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Neonatal nutrition and later outcomes of very low birth weight infants at Kenyatta National Hospital.

Were FN, et al. Afr Health Sci. 2007.


BACKGROUND: Extensive research in developed countries has established that very low birth weight (VLBW) infants are particularly vulnerable to the effects of early nutritional deficiencies. There is, however, little information from poor countries on the long-term effects of these deficiencies in such infants.

OBJECTIVE: Determine the association between neonatal feeding regimens and post-discharge morbidity/ mortality and neurological abnormalities at the age of two years for a cohort of VLBW infants.

DESIGN: Prospective Cohort.

METHODS: One hundred and seventy five VLBW infants were recruited over a consecutive period of one year and followed up to the age of two years corrected for gestation. With neonatal feeding regimes as the exposure variable, post-discharge re-hospitalization, mortality and Saigal and Rosenbaum's functional disability assessment scores were compared as the outcome variables.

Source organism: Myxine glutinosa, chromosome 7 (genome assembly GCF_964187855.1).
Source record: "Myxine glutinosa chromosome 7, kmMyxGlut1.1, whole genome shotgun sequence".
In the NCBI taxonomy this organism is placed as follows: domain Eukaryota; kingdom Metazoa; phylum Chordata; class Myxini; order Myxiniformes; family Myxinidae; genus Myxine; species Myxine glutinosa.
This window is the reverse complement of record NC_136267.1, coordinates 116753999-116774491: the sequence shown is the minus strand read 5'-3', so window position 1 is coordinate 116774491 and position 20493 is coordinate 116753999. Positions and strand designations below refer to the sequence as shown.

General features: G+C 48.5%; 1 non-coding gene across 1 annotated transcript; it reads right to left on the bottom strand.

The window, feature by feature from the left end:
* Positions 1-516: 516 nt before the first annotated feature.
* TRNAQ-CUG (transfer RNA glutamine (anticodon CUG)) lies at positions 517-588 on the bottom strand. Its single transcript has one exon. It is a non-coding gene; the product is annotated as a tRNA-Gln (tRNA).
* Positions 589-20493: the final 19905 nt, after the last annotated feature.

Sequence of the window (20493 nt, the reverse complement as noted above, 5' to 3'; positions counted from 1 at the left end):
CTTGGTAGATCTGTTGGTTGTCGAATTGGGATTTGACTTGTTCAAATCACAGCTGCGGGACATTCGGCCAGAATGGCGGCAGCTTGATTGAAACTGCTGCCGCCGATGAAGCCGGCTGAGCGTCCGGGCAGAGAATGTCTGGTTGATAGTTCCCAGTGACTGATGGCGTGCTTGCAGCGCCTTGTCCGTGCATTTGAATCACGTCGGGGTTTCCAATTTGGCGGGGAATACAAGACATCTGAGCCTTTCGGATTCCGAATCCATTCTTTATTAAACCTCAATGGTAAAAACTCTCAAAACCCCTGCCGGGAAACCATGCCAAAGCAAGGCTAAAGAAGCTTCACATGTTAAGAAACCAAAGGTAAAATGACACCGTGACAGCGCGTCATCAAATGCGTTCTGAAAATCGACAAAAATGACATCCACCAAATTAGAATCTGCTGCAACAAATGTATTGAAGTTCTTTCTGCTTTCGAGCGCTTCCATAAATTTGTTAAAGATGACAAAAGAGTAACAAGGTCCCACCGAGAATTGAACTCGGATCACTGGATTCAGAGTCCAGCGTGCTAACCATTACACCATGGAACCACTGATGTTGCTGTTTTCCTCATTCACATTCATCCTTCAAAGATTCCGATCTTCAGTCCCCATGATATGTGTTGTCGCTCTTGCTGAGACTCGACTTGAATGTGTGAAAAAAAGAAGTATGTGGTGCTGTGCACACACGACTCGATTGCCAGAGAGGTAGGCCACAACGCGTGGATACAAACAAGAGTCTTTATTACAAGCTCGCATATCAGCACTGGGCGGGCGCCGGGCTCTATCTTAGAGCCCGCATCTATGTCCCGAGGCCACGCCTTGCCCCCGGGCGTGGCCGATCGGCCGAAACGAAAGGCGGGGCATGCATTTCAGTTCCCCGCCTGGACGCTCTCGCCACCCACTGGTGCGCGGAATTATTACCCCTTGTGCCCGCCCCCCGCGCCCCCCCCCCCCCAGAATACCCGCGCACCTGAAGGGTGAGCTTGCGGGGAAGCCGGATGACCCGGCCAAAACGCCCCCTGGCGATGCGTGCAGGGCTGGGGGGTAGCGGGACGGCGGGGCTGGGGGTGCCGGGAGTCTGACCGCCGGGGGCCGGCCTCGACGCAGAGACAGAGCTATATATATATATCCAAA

RESULTS: The 175 infants recruited into the study had median birth weight of 1400 +/- 103 grams and gestation 32 +/- 2.3 weeks. The male:female ratio was 2:3 while 64 (36.6%) had been born intrauterine growth retarded. During the newborn period, 83(47.4%), 35 (20.0%) and 57 (32.6%) of the infants fed on exclusive breast milk, pre-term formula and mixed preparations respectively. The median neonatal weight gain was 17 +/- 2.5, 15 +/- 2.0 and 13 +/- 3.9 grams/kilo/day for preterm formula, combined and exclusive breast milk fed infants respectively. More of the infants fed on breast milk alone were re-hospitalized compared to those on pre-term formula, RR 2.3; 95%CI 1.4-3.6 or mixed milk preparations, RR 1.9; 95% CI 1.4-2.7. Infants exclusively fed on breast milk had more neurological disabilities than those on pre-term formula alone, RR 3.2; 95% CI 1.2-8.1. Though only 22.9% of pre-term milk fed infants died compared to 36.1% of those on breast milk alone the difference was not statistically significant, P>0.05.

CONCLUSION: Nutritionally enhanced enteral feeds during the first month of life appear to have reduced post-discharge morbidity and improved neurological outcomes at two years in VLBW infants.


17594288 [Indexed for MEDLINE]



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